More Performance Tweaking Fun
- Keep Virtual Guitarist SILK playing and slowly turn up the SWING control right next to the Interactive Keyboard. As you will notice, this will delay the off-beats until the phrasing resembles a ternary feel that is common in Swing music (hence the name), often also called Shuffle or Groove depending on your DAW.
- The SPEED switch lets you set Virtual Guitarist SILK to half time or double time.
- Now experiment with the FEEL slider right below the SWING control. It makes subtle changes to the timing, creating a rushed or relaxed feel. Play a drum loop along for better comparison.
- Change TIMING and VARIANCE controls to adjust between robot-like accuracy and human feel of the performance
Find Your Guitar Sound
- Let’s look at the bottom half of the Virtual Guitarist SILK window. Here you set up guitar and microphones, sound character and effects.
- Set your player to LATCH and keep playing while you tweak controls.
- First, play with the ANIMATE rotary switch. Notice how it changes the character of the guitar sound, adding just what the name says.
- Now experiment with the CHARACTER rotary switch. It offers five settings to define the overall sound before it gets fed into processing. From Rich to Sheen, the tone changes from warm and dark to crisp and bright.
- The POSITION knob lets you emulate moving the picking hand between bridge and neck. Turn the knob to the right (moving the virtual hand towards the bridge) for a thinner sound with more attack. Turn the knob to the left (moving the virtual hand towards the neck) for a more full-bodied, hollow sound.
- The MICS switch lets you choose between five different selections of two original microphone signals. A, B, and A+B deliver mono output. A/B and B/A split both signals into stereo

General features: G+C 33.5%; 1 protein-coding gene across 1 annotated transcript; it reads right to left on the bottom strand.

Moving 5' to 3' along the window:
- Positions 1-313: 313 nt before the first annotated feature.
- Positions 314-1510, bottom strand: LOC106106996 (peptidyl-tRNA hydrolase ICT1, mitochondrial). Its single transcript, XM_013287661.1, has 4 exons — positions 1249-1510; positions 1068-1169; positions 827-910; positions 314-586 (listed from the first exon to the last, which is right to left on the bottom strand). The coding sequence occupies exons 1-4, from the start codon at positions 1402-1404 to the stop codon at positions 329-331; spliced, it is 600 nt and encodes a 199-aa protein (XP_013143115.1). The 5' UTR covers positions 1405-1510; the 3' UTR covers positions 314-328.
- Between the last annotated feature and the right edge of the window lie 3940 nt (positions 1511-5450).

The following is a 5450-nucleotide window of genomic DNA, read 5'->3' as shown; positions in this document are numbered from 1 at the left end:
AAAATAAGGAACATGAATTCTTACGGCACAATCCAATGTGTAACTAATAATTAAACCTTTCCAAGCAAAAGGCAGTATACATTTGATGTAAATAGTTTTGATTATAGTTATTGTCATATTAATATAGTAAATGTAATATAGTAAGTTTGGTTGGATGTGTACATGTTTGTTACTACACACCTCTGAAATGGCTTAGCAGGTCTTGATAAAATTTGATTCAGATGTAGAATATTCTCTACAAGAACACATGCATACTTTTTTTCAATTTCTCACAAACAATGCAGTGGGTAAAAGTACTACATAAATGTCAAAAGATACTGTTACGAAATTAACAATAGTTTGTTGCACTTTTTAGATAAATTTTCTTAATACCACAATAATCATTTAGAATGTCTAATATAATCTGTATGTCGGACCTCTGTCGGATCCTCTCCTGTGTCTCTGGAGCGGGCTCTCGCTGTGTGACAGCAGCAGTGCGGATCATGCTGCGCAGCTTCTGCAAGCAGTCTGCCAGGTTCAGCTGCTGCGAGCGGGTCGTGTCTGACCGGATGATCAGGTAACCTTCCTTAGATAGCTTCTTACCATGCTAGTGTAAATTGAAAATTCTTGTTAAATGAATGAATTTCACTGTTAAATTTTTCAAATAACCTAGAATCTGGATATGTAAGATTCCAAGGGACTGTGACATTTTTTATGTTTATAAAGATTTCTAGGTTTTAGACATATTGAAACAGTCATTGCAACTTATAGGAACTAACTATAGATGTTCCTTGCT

More Sound Tweaking Fun
- Activate the Fret Noise button at the lower left. This adds characteristic sliding noises that are created by the player’s fingers when changing chords.
- Keep playing and push the Doubling button. This adds a second guitar player and places both at the outer positions of the stereo image for a dramatically more vivid and powerful sound. This works particularly well in scenarios where you use a lot of high frequencies from Virtual Guitarist SILK.
Playing With the Built-In Effects
We strongly encourage you to use your go-to audio processing tools when perfecting your guitar tracks. However, to save you time and create a more interesting range of instantly accessible presets, we have included the three most important effects right on board: Delay, Reverb and Attack.
- Turn up the left Delay knob to dial in an echo effect. To match the delay to your song, use the right knob to select the note resolution that works best for your song’s timing and feel.
- The Reverb adds the ambience of a studio recording room to the guitar sound. If you’re not using external plug-ins, you should always dial in a little reverb, otherwise the guitar sound might be too dry and artificial.
- When turned left, Attack softens the attack transient of the guitar signal and accentuates the sustained portion. When turned right, it makes the attack transient more pronounced.